The differences between CBD and THC and their effect on schizophrenia is very important — and likely to be the reason behind the conflicting evidence for cannabis users and schizophrenia. Some patients find relief from symptoms with cannabis use; others experience dramatically worsened symptoms after using cannabis.

If using cannabis for schizophrenia, make sure you pay attention to the THC content. Additionally, only choose products with low-THC concentrations when buying CBD.

Final Verdict: Using CBD for Schizophrenia

Schizophrenia is a highly complex neurological disorder that continues to puzzle medical researchers. However, there are several significant theories about the underlying causes of schizophrenia.

Some patients respond very well to medications; others do not.

Although CBD may improve the side-effects of the condition using several different models of schizophrenia (clinical and PCP-induced), there is also evidence that other cannabinoids — namely THC — can cause schizophrenia.

For this reason, it’s recommended that you only use CBD for schizophrenia under the close watch of a medical professional. It’s also recommended that you only use CBD products that are entirely void of THC. Additionally, research suggests that a high dose (1000 mg per day) of CBD is needed to produce even modest improvements in symptoms.

References

  1. Larson, M. K., Walker, E. F., & Compton, M. T. (2010). Early signs, diagnosis, and therapeutics of the prodromal phase of schizophrenia and related psychotic disorders. Expert review of neurotherapeutics, 10(8), 1347-1359.
  2. McGuire, P., Robson, P., Cubala, W. J., Vasile, D., Morrison, P. D., Barron, R., … & Wright, S. (2017). Cannabidiol (CBD) as an adjunctive therapy in schizophrenia: a multicenter randomized controlled trial. American Journal of Psychiatry, 175(3), 225-231.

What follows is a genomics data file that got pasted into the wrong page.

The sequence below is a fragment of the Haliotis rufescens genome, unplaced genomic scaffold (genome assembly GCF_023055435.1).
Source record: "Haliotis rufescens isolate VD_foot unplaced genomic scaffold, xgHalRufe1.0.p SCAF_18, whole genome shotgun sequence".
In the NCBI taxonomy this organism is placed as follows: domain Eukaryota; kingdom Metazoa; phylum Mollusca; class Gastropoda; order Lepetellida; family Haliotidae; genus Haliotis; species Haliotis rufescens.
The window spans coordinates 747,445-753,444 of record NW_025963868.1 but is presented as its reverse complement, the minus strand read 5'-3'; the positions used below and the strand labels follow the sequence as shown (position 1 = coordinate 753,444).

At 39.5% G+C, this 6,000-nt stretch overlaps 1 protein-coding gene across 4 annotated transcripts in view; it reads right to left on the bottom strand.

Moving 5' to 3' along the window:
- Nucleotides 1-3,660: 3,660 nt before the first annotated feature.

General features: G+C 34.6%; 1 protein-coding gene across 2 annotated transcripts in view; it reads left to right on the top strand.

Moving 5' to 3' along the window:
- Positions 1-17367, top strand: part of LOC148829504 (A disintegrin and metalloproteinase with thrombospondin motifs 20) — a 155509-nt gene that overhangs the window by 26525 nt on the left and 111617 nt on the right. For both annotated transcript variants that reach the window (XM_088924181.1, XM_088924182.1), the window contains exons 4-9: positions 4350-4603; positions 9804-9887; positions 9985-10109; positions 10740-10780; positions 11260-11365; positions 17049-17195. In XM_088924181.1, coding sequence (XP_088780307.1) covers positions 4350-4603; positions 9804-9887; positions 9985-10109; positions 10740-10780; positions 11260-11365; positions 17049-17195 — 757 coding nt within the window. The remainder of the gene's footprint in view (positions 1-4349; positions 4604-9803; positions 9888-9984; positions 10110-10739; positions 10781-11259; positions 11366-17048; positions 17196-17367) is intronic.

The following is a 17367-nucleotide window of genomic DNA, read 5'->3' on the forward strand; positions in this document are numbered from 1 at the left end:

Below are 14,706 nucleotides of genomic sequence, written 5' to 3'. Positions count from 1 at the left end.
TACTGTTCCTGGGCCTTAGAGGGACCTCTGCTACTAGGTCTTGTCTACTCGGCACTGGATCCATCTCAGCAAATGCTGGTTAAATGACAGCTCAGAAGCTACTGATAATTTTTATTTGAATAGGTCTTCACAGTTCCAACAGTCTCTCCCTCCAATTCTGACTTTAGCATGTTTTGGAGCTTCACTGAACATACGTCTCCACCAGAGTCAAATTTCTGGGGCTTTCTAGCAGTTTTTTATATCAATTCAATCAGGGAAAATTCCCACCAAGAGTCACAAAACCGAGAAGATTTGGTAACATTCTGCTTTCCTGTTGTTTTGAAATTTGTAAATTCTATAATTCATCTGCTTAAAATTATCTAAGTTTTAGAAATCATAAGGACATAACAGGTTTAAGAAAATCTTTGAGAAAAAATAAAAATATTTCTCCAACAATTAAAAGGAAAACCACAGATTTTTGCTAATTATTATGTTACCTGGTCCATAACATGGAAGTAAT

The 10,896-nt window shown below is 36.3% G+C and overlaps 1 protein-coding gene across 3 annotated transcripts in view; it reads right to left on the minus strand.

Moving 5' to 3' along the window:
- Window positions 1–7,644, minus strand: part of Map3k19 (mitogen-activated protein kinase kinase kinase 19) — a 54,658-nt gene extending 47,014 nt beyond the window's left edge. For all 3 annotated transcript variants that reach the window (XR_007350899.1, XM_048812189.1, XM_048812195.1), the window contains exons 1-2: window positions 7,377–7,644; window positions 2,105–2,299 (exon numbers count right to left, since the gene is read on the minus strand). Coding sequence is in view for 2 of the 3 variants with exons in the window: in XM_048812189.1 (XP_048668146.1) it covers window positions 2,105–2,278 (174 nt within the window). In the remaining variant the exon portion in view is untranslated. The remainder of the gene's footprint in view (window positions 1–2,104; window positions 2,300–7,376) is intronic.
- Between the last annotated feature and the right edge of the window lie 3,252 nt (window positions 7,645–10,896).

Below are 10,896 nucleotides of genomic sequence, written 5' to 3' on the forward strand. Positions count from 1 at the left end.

3. Zuardi, A. W., Morais, S. L., Guimaraes, F. S., & Mechoulam, R. (1995). Antipsychotic effect of cannabidiol. The Journal of clinical psychiatry.
  4. De Marchi, N., De Petrocellis, L., Orlando, P., Daniele, F., Fezza, F., & Di Marzo, V. (2003). Endocannabinoid signalling in the blood of patients with schizophrenia. Lipids in health and disease, 2(1), 5.
  5. Eggan, S. M., Hashimoto, T., & Lewis, D. A. (2008). Reduced cortical cannabinoid 1 receptor messenger RNA and protein expression in schizophrenia. Archives of general psychiatry, 65(7), 772-784.
  6. Zavitsanou, K., Garrick, T., & Huang, X. F. (2004). Selective antagonist [3H] SR141716A binding to cannabinoid CB1 receptors is increased in the anterior cingulate cortex in schizophrenia. Progress in Neuro-Psychopharmacology and Biological Psychiatry, 28(2), 355-360.
  7. Pertwee, R. G. (2008). The diverse CB1 and CB2 receptor pharmacology of three plant cannabinoids: Δ9‐tetrahydrocannabinol, cannabidiol and Δ9‐tetrahydrocannabivarin. British journal of pharmacology, 153(2), 199-215.
  8. Javitt, D. C., & Zukin, S. R. (1991). Recent advances in the phencyclidine model of schizophrenia. The American journal of psychiatry, 148(10), 1301.
  9. Spano, M. S., Fadda, P., Frau, R., Fattore, L., & Fratta, W. (2010). Cannabinoid self-administration attenuates PCP-induced schizophrenia-like symptoms in adult rats. European Neuropsychopharmacology, 20(1), 25-36.
  10. Cohen, M., Solowij, N., & Carr, V. (2008). Cannabis, cannabinoids and schizophrenia: integration of the evidence. Australian & New Zealand Journal of Psychiatry, 42(5), 357-368.
  11. Di Forti, M., Morgan, C., Dazzan, P., Pariante, C., Mondelli, V., Marques, T. R., … & Butt, A. (2009). High-potency cannabis and the risk of psychosis. The British Journal of Psychiatry, 195(6), 488-491.
  12. Schubart, C. D., Sommer, I. E., van Gastel, W. A., Goetgebuer, R. L., Kahn, R. S., & Boks, M. P. (2011). Cannabis with high cannabidiol content is associated with fewer psychotic experiences. Schizophrenia research, 130(1-3), 216-221.
  13. Deiana, S. (2013). Medical use of cannabis. Cannabidiol: a new light for schizophrenia?. Drug testing and analysis, 5(1), 46-51.

Conditions that May Respond to Cannabidiol